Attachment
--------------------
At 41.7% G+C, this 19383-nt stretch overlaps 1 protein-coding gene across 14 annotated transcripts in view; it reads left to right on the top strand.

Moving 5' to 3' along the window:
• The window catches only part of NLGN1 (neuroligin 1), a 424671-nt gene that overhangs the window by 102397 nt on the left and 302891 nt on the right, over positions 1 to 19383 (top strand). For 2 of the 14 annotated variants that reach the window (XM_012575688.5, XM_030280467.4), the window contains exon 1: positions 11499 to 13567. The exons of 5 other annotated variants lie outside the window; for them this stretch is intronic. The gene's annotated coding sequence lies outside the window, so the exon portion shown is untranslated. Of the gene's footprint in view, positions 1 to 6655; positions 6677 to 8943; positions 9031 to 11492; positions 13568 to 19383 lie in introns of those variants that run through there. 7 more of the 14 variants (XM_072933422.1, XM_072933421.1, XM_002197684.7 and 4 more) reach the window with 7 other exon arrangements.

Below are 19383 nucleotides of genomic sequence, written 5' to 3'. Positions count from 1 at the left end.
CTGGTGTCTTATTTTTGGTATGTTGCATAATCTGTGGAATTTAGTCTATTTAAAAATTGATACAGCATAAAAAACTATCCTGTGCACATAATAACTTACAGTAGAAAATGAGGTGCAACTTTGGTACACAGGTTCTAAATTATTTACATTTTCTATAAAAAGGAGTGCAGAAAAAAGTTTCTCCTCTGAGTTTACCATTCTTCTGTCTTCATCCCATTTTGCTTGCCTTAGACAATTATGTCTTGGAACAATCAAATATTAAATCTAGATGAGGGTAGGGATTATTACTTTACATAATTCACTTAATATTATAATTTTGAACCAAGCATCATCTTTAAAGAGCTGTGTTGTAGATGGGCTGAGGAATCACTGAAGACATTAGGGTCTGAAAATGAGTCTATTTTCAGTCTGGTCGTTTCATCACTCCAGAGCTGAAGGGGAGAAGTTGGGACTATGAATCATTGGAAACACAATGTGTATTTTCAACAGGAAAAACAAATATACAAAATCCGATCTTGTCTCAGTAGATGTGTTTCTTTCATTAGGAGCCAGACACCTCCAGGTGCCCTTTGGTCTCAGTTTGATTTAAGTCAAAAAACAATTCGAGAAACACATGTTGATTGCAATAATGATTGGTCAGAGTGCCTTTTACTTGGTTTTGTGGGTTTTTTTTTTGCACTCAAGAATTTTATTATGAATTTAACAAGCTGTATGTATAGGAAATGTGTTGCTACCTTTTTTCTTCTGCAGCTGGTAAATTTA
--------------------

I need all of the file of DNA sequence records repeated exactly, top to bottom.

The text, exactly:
At 41.7% G+C, this 19383-nt stretch overlaps 1 protein-coding gene across 14 annotated transcripts in view; it reads left to right on the top strand.

Moving 5' to 3' along the window:
• The window catches only part of NLGN1 (neuroligin 1), a 424671-nt gene that overhangs the window by 102397 nt on the left and 302891 nt on the right, over positions 1 to 19383 (top strand). For 2 of the 14 annotated variants that reach the window (XM_012575688.5, XM_030280467.4), the window contains exon 1: positions 11499 to 13567. The exons of 5 other annotated variants lie outside the window; for them this stretch is intronic. The gene's annotated coding sequence lies outside the window, so the exon portion shown is untranslated. Of the gene's footprint in view, positions 1 to 6655; positions 6677 to 8943; positions 9031 to 11492; positions 13568 to 19383 lie in introns of those variants that run through there. 7 more of the 14 variants (XM_072933422.1, XM_072933421.1, XM_002197684.7 and 4 more) reach the window with 7 other exon arrangements.

Below are 19383 nucleotides of genomic sequence, written 5' to 3'. Positions count from 1 at the left end.
CTGGTGTCTTATTTTTGGTATGTTGCATAATCTGTGGAATTTAGTCTATTTAAAAATTGATACAGCATAAAAAACTATCCTGTGCACATAATAACTTACAGTAGAAAATGAGGTGCAACTTTGGTACACAGGTTCTAAATTATTTACATTTTCTATAAAAAGGAGTGCAGAAAAAAGTTTCTCCTCTGAGTTTACCATTCTTCTGTCTTCATCCCATTTTGCTTGCCTTAGACAATTATGTCTTGGAACAATCAAATATTAAATCTAGATGAGGGTAGGGATTATTACTTTACATAATTCACTTAATATTATAATTTTGAACCAAGCATCATCTTTAAAGAGCTGTGTTGTAGATGGGCTGAGGAATCACTGAAGACATTAGGGTCTGAAAATGAGTCTATTTTCAGTCTGGTCGTTTCATCACTCCAGAGCTGAAGGGGAGAAGTTGGGACTATGAATCATTGGAAACACAATGTGTATTTTCAACAGGAAAAACAAATATACAAAATCCGATCTTGTCTCAGTAGATGTGTTTCTTTCATTAGGAGCCAGACACCTCCAGGTGCCCTTTGGTCTCAGTTTGATTTAAGTCAAAAAACAATTCGAGAAACACATGTTGATTGCAATAATGATTGGTCAGAGTGCCTTTTACTTGGTTTTGTGGGTTTTTTTTTTGCACTCAAGAATTTTATTATGAATTTAACAAGCTGTATGTATAGGAAATGTGTTGCTACCTTTTTTCTTCTGCAGCTGGTAAATTTA